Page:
Judgment and Decision-Making
Organizations make hundreds of decisions each day. To improve decision quality, organizations store and analyze vast amounts of data. Nevertheless, many executives say their data analytics initiatives produce disappointing results. It doesn’t have to be this way. Data alone is no guarantee for making successful decisions.
The objectives of the course are the following:
- To provide an overview of important biases in decision-making, judgment, and explanations of such biases.
- To explain how experimental methods, combined with theory, can reveal how decisions get made
- To improve your decision-making by understanding biases and how they could
This module will introduce the psychology of human judgment and decision-making. We will focus on understanding when and why decision-makers in markets and firms make rational or irrational decisions. The emphasis is on the underlying psychological processes and their consequences. The emphasis is on the underlying psychological processes and their consequences. For example, we will study questions such as these:
- Why do people have inconsistent and shifting preferences?
- What are the implications for your business?
- Why do forecasts often fail?
- When do intuitive predictions work and when does it lead to poor judgment?
- How can decision processes be manipulated or improved?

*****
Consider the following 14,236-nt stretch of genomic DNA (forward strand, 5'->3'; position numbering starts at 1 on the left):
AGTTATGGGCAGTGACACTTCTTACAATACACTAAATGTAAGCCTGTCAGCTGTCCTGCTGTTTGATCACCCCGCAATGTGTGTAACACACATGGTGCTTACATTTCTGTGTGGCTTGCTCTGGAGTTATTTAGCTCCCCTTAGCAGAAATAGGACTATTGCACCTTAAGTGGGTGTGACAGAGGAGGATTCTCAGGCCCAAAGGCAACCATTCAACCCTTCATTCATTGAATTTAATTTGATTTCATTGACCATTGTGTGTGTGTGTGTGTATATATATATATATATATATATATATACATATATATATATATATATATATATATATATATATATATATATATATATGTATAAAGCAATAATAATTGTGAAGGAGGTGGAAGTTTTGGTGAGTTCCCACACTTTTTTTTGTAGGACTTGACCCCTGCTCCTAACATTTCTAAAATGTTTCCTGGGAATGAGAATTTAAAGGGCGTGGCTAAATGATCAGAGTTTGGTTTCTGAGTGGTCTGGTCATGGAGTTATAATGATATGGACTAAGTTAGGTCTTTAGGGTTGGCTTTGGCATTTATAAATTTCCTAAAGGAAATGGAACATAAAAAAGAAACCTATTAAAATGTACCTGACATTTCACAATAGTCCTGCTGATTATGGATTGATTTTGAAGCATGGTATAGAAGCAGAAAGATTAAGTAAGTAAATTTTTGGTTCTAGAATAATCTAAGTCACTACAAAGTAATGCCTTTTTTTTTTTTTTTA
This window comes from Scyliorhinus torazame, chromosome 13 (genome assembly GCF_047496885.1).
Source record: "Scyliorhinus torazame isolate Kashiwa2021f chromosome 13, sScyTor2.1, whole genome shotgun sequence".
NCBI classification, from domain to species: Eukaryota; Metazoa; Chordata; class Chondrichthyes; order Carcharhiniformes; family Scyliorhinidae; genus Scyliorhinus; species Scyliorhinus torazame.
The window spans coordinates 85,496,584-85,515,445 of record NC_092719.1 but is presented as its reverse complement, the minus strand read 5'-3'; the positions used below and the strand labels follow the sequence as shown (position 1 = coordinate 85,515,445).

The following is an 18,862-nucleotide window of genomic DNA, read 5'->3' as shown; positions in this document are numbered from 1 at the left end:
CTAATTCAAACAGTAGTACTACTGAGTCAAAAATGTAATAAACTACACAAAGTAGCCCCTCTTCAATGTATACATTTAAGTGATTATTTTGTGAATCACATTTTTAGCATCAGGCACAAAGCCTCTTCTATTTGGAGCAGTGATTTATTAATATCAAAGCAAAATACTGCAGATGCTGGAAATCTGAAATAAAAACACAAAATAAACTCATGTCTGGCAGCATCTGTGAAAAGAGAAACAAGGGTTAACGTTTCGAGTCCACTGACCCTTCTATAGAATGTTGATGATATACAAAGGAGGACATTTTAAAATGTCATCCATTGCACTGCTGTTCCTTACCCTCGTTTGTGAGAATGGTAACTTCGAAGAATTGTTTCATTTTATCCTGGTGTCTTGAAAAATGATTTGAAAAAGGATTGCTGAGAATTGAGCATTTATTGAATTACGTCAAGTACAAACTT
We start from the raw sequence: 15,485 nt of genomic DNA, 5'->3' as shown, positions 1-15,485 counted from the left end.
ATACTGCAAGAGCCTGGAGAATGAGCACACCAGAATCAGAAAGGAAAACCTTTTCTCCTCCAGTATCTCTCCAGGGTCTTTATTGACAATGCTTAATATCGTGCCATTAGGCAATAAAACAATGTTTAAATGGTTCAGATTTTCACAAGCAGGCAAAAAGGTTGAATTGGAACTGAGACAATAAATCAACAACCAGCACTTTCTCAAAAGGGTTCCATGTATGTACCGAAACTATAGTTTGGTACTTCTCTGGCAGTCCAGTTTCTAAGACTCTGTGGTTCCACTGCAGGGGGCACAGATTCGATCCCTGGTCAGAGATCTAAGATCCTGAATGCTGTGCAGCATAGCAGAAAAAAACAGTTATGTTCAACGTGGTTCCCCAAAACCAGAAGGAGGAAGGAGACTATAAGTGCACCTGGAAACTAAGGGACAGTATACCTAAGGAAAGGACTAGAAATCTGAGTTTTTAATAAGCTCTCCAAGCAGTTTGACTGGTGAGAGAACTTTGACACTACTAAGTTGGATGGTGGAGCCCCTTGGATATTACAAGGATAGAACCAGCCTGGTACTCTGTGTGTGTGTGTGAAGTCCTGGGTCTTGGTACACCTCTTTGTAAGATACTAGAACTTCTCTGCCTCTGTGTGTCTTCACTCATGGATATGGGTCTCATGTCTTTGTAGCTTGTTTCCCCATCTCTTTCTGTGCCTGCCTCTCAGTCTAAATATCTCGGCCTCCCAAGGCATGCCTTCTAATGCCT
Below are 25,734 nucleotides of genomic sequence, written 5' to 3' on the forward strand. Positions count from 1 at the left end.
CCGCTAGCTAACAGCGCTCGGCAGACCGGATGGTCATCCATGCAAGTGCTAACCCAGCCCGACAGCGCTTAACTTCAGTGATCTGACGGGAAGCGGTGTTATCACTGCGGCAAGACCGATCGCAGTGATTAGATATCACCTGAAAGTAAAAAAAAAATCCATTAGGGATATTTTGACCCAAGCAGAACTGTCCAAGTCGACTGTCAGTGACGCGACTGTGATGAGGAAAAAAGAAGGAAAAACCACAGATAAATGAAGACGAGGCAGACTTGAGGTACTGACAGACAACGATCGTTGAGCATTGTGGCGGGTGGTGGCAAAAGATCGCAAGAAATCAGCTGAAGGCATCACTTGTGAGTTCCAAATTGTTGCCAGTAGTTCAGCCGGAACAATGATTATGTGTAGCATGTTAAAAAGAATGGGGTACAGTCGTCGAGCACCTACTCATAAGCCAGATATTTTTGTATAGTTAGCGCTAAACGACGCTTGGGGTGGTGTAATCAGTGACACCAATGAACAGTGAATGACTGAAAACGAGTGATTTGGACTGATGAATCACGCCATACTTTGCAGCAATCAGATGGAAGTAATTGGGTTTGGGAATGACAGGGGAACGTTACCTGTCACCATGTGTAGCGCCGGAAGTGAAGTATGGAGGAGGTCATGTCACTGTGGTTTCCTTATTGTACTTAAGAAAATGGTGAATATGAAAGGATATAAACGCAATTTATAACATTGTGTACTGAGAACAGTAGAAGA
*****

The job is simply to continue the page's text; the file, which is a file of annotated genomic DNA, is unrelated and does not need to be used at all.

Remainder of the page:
An wen richtet sich die Weiterbildung?
Executives and entrepreneurs from any background or industry whose goal is to make better decisions in their personal and professional lives. Leaders that want to build effective teams and decision processes. Decision-makers that want to make better use of data. Ether you are a business unit head, a director or an executive. Participants from all functional areas and all industries are welcome.
Upon completion of the program, receive a certificate to add to your CV and LinkedIn profile.
Ivo Vlaev joined Warwick Business School, University of Warwick, as a professor of Behavioural Science in 2014. Professor Vlaev received his doctorate (D.Phil.) in Experimental Psychology from the University of Oxford. He was formerly a Research Fellow at University College London and a Senior Lecturer in Behavioural Sciences at Imperial College London. He has a track record of research in cognitive science and behavioural economics, which is published in peer-reviewed academic journals, book chapters and government reports.